And she’s invented a new human right:
On 28 July, for the first time ever, the general assembly of the United Nations will hold a historic summit on the human right to water. It will consider and debate a resolution supporting the right to "safe and clean drinking water and sanitation" that was presented on 17 June by Pablo Solon, the Bolivian ambassador to the UN, and co-sponsored by 23 other countries. The desired outcome of the day is consensus on recognising the human right to water.Oh, FFS!
When the 1948 universal declaration on human rights was written, no one could foresee a day when water would be a contested area.I suspect no-one would have foreseen a lot of the things that now get classed as ‘human rights’. If they had, they might well have thrown up their hands in disgust and called the whole thing off…
But in 2010, it is not an exaggeration to say that the lack of access to clean water is one of the greatest human rights violation in the world.Actually, sweetie, yes, it IS an exaggeration to say that.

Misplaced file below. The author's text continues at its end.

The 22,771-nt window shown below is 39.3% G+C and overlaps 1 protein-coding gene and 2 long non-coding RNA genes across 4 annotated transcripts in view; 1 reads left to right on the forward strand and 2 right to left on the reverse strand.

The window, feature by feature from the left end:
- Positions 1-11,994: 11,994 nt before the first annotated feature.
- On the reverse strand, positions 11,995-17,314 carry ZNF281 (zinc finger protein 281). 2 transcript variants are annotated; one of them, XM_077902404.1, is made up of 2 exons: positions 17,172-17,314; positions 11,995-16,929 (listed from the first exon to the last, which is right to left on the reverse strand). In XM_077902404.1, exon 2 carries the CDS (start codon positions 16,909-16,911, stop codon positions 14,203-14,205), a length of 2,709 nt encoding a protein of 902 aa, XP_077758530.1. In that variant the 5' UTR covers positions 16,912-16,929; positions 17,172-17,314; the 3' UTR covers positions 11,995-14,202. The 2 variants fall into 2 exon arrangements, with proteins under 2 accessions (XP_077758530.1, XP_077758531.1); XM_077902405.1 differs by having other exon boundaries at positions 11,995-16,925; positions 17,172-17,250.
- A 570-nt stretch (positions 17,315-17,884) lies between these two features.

Particularly since, as it currently hasn’t been accepted as such, it isn’t a human right. Yet…
The fact that water is not now recognized as a human right has allowed decision-making over water policy to shift from the UN and governments to institutions such as the World Bank, the World Water Council and the World Trade Organisation, which favour market solutions.Oh, noes! Market solutions!
Support for the human right to water has been steadily growing in recent years but several wealthy countries – notably the UK, US, Canada and Australia – have emerged as negative forces, finding excuses not to support the resolution in its current form.Of course they are ‘finding excuses’. It couldn’t possibly be that they have reached a different conclusion to you, can it, sweetie? That’s unpossible!
The new Conservative government of David Cameron is already on record that it will oppose this resolution unless it is amended to remove sanitation and only refer to "access" to clean water, not the human right to water itself.Now, I wonder why they removed the ‘sanitation’ reference..?